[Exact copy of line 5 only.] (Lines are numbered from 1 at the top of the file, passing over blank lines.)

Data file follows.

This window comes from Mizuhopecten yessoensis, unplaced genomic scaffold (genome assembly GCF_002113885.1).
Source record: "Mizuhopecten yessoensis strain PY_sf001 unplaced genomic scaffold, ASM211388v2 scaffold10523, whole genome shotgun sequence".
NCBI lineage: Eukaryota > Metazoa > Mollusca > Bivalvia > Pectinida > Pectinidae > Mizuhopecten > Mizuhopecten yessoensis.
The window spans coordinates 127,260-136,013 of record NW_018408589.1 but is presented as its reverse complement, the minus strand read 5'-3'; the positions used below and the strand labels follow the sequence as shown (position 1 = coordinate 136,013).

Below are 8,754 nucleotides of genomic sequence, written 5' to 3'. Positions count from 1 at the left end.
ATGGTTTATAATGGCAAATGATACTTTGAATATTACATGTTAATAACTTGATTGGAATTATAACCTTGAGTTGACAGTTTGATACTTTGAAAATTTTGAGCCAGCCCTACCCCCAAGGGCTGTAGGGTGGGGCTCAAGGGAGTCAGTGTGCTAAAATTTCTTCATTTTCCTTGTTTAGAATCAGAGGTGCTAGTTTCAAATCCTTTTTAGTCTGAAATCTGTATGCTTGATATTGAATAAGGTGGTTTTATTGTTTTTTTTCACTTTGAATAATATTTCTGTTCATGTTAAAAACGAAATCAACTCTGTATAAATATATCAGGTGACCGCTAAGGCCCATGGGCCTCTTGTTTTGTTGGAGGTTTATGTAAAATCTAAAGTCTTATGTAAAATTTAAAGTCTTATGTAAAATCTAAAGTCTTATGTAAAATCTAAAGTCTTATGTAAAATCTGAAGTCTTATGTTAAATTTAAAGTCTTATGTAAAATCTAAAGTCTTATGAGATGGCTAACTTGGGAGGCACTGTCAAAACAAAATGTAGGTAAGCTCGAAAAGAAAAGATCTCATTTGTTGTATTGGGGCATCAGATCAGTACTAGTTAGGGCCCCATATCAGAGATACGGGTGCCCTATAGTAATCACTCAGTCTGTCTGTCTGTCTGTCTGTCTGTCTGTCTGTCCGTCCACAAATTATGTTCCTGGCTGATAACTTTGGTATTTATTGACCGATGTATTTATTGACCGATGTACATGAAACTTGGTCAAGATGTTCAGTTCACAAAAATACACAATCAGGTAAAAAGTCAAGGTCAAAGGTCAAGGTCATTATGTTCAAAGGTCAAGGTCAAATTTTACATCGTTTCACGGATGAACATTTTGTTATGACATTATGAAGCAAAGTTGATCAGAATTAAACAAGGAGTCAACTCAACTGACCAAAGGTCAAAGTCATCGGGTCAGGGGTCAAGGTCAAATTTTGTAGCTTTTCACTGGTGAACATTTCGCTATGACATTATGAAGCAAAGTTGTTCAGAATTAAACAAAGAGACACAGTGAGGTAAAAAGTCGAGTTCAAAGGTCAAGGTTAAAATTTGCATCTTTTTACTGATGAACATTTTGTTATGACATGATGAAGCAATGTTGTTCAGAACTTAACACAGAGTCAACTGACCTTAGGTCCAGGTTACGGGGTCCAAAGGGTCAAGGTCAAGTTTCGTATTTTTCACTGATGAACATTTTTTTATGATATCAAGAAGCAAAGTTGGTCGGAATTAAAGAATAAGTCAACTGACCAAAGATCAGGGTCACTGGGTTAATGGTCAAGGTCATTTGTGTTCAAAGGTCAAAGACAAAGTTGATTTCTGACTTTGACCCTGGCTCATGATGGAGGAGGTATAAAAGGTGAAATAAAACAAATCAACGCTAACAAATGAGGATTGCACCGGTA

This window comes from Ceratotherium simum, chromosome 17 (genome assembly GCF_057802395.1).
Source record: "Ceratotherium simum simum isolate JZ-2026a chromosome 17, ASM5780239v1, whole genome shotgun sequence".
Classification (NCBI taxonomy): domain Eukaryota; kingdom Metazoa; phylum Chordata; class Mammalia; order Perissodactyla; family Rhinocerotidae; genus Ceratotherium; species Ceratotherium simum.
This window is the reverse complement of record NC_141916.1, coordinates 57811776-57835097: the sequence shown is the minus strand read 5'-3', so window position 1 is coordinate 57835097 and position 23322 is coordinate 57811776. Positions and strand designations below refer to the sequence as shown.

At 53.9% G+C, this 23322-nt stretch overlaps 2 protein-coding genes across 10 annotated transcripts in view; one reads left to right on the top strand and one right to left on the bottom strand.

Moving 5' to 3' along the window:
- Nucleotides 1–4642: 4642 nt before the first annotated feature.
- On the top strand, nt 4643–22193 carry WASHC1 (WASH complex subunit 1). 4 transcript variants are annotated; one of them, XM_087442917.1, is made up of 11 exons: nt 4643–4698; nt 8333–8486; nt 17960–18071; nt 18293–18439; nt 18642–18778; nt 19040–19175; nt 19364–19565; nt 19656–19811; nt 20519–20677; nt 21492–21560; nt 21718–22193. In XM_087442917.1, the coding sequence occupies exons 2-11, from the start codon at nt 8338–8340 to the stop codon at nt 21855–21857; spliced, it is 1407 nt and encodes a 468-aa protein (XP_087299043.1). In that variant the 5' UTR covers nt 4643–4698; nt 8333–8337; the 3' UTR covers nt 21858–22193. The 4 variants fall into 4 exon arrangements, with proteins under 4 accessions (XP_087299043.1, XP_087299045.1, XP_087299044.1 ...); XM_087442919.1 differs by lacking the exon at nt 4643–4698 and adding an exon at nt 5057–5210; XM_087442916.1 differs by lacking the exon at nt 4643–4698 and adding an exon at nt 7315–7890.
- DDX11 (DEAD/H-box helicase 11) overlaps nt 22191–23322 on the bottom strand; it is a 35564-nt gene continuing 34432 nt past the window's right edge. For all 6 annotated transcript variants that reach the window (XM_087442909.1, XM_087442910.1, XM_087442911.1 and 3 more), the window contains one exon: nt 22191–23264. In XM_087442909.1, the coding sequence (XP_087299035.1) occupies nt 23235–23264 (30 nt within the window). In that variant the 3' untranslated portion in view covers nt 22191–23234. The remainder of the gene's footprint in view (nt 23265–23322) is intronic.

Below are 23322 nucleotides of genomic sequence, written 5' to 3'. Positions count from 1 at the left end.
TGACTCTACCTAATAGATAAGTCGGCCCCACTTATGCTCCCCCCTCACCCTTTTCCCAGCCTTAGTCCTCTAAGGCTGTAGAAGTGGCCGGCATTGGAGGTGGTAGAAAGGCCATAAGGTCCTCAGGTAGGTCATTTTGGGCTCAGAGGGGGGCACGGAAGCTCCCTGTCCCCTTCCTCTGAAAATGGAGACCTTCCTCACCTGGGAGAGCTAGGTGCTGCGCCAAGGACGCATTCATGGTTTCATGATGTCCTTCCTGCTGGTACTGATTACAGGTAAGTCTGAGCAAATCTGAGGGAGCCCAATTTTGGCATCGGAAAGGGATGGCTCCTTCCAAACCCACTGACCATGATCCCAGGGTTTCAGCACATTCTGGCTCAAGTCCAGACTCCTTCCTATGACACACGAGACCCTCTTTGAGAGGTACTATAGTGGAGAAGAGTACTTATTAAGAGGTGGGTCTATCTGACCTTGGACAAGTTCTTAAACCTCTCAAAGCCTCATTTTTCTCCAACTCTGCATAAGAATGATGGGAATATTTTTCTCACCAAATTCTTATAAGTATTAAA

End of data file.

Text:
Below are 8,754 nucleotides of genomic sequence, written 5' to 3'. Positions count from 1 at the left end.